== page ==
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Financial Inclusion and Financial Stability : Current Policy Issues

  • Alfred Hannig

    (Asian Development Bank Institute (ADBI))

  • Stefan Jansen
Registered author(s):

    The recent financial crisis has shown that financial innovation can have devastating systemic impacts. International standard setters’ and national regulators’ response has been a global concerted effort to overhaul and tighten financial regulations. However, at a time of designing stricter regulations, it is crucial to avoid a backlash against financial inclusion. In this chapter, we argue that greater financial inclusion presents opportunities to enhance financial stability. Our arguments are based on the following insights : —Financial inclusion poses risks at the institutional level, but these are hardly systemic in nature. Evidence suggests that low-income savers and borrowers tend to maintain solid financial behavior throughout financial crises, keeping deposits in a safe place and paying back their loans. —Institutional risk profiles at the bottom end of the financial market are characterized by large numbers of vulnerable clients who own limited balances and transact small volumes. Although this profile may raise some concerns regarding reputational risks for the central bank and consumer protection, in terms of financial instability, the risk posed by inclusive policies is negligible. —In addition, risks prevalent at the institutional level are manageable with known prudential tools and more effective customer protection. —The potential costs of financial inclusion are compensated for by important dynamic benefits that enhance financial stability over time through a deeper and more diversified financial system. In the following pages, we present the current state of financial inclusion globally. We also explore some trends in financial inclusion and what the most effective policies are to favor it. In doing so, we suggest that innovations aimed at countering financial exclusion may help strengthen financial systems rather than weakening them.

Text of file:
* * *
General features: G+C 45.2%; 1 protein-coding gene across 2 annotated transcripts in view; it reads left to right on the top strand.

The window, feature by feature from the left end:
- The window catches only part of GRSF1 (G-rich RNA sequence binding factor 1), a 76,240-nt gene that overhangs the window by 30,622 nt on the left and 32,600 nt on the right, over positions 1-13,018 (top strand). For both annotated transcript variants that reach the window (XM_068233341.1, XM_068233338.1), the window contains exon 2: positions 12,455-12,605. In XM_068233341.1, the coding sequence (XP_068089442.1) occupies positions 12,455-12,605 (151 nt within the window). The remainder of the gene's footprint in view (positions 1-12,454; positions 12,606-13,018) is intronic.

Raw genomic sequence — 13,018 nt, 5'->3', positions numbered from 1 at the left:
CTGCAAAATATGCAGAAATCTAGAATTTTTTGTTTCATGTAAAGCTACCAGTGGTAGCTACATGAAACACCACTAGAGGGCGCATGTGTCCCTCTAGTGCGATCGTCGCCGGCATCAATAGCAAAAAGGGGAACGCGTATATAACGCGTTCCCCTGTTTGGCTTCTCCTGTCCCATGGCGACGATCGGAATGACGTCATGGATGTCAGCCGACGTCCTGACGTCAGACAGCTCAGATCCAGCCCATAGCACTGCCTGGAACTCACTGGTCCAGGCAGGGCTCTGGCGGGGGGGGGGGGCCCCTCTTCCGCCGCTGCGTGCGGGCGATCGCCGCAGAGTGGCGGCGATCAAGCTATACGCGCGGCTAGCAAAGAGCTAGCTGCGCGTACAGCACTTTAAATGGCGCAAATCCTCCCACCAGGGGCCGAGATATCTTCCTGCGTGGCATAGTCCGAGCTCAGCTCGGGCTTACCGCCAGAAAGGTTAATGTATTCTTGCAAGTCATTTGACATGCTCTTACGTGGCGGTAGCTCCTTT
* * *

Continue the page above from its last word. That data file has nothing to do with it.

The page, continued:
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    File URL: http://saber.eaber.org/node/23278
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    Paper provided by East Asian Bureau of Economic Research in its series Macroeconomics Working Papers with number 23278.

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    Date of creation: Dec 2011
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    Handle: RePEc:eab:macroe:23278
    Contact details of provider: Postal: JG Crawford Building #13, Asia Pacific School of Economics and Government, Australian National University, ACT 0200
    Web page: http://www.eaber.org

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